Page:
species

Myall Lakes National Park


It was my first official day of annual leave from work today and of course it had to start with a good sleep-in, which I might add I’m going to try and avoid doing for the entire period of my annual leave – just the first couple of days. I have been extremely tired, so a few sleep-ins will be helpful – for my health and well being you know. I’m sure you know what I’m talking about and agree with me entirely. I take your silence as tacit agreement. Thank you for that.

Myall Lakes National Park

Once I was up I thought I should do something – so the day wouldn’t be viewed as an entire waste. So a drive to Bulahdelah was on the cards via the Myall Lakes National Park and the Bombah Point Ferry. So that’s what I decided to do, after I thought through a few more possible options for other things to do during my holidays. I have come up with a reasonable list I think – I just need to see them all through now. Hopefully that will happen – just need to keep myself from sleeping-in too often.

Wattle in BloomSo I headed off for my drive through the park, which is only a very short drive from where I live, just on the other side of Hawks Nest.

One of the things you notice when driving through Myall Lakes National Park at the moment is all of the Wattle that is flowering. The Wattle (Acacia) is a native shrub – actually there are many species of Acacia, with the one pictured being Acacia longifolia. Everywhere you look in the national park along the road you see masses of Wattle in flower. With the growing conditions in recent times they all look magnificent.

Of course the Wattle isn’t the only wildflower currently flowering, but it is probably the most prolific of all of the wildflowers at the moment. The Banksia is another very noticeable wildflower that is flowering at the moment and there are several others also.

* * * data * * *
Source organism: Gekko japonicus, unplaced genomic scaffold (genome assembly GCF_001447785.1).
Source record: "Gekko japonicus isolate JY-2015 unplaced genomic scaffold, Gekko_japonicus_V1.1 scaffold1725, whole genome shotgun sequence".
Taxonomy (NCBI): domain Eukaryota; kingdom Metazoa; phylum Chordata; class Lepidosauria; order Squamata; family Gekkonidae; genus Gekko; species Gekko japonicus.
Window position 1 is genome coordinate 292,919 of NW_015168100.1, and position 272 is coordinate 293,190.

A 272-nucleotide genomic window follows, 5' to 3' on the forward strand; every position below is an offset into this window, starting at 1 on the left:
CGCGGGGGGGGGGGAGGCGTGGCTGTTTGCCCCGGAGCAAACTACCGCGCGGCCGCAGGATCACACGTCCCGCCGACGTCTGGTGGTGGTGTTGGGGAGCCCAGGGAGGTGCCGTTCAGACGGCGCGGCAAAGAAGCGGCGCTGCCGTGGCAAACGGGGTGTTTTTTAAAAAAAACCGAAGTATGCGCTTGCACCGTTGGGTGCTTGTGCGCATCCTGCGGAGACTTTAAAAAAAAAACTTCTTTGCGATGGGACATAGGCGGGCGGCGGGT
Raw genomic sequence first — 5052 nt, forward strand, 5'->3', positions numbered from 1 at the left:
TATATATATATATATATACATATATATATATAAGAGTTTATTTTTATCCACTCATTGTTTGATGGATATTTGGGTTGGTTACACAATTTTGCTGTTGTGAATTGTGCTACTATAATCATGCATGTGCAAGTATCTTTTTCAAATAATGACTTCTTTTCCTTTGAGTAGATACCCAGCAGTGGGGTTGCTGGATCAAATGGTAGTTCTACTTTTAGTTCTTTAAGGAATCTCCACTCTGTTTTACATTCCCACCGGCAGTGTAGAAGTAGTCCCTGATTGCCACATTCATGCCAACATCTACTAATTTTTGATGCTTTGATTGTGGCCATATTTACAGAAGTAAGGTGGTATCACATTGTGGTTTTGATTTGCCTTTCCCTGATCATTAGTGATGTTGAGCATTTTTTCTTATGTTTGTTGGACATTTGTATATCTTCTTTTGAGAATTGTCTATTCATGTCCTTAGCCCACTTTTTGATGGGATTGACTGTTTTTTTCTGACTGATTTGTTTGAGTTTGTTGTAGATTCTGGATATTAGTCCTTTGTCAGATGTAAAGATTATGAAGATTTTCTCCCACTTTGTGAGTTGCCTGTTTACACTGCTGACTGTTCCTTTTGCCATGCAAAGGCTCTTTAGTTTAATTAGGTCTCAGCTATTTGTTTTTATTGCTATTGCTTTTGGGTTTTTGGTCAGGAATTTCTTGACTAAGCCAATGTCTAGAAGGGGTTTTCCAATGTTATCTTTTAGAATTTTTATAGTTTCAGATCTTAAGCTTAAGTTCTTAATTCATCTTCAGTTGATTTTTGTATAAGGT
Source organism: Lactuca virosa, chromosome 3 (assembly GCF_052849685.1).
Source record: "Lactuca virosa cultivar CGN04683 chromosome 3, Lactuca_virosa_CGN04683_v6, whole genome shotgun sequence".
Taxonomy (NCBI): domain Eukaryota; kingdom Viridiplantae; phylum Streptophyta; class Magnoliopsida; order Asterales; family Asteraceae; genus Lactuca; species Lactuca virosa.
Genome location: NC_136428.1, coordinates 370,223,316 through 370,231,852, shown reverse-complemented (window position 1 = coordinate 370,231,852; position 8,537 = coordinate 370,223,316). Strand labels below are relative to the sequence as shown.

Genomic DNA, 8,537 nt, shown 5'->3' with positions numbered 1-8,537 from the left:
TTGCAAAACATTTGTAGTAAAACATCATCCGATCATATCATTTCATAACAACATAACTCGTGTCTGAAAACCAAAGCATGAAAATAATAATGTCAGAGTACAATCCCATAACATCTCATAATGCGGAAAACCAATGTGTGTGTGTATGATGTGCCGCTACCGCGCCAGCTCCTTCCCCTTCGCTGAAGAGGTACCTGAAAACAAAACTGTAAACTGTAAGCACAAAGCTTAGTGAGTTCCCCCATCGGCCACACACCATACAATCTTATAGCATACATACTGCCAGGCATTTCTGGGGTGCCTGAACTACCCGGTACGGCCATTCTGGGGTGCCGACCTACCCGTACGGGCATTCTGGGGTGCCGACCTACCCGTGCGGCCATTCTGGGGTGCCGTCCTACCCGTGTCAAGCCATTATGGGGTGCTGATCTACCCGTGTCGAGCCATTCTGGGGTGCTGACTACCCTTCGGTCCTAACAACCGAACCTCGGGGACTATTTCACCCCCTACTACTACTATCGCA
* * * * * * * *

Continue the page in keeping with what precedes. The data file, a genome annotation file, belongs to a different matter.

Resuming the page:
More Wattle

ABOVE: More Wattle

I spotted some more wildflowers when I stopped at the place known as the ‘Hole in the Wall.’ Hole in the Wall is a picnic area providing views of the coast and Pacific Ocean. It also provides access to the beach. I didn’t head down to the beach, but I did enjoy the view. It is a great spot on the coast here on the Myall Coast.

Banksia

ABOVE: Banksia Flower BELOW: View from Hole in the Wall

Hole in the Wall

So after Hole in the Wall it was pretty much straight to Bulahdelah, via the Bombah Point Ferry, but that can be tomorrow’s post as I won’t be doing a great deal tomorrow. So until then, enjoy looking at that panoramic shot above.

Native Wildlife of the Area


It’s another wet and windy day in paradise, so not much to do but sit it out. It also means I haven’t got a lot to type about (as opposed to write about, given I’m using the keyboard). So I’m going back a little and posting about some photos I’ve taken in recent months here. In fact, what I’m posting about today is one of the great things about living here in Tea Gardens, which differs a great deal from other places I have lived down Newcastle and Lake Macquarie way and that is the abundance of wildlife around here. Sadly we have managed to kill of most of the wildlife down around Newcastle, or at the very least drove it all away. Here it abounds and I love it being so.

Diamond PythonI’m not talking about just the smaller animal and bird species you might expect to find in a suburban area, but even the bigger examples of wildlife also. Kangaroos and Wallabies can be found all over the place in this area and it isn’t unusual to see them bounding down the main street in numbers. In fact, sadly, you often find them as road kill on the main road out to the highway. Where I work we have smaller wallabies and kangaroos actually living in and amongst the homes, with joeys in their pouches as well. The odd Dingo can also be seen from time to time. Koalas are known to live in healthy numbers around the area – not that I have spotted one here yet.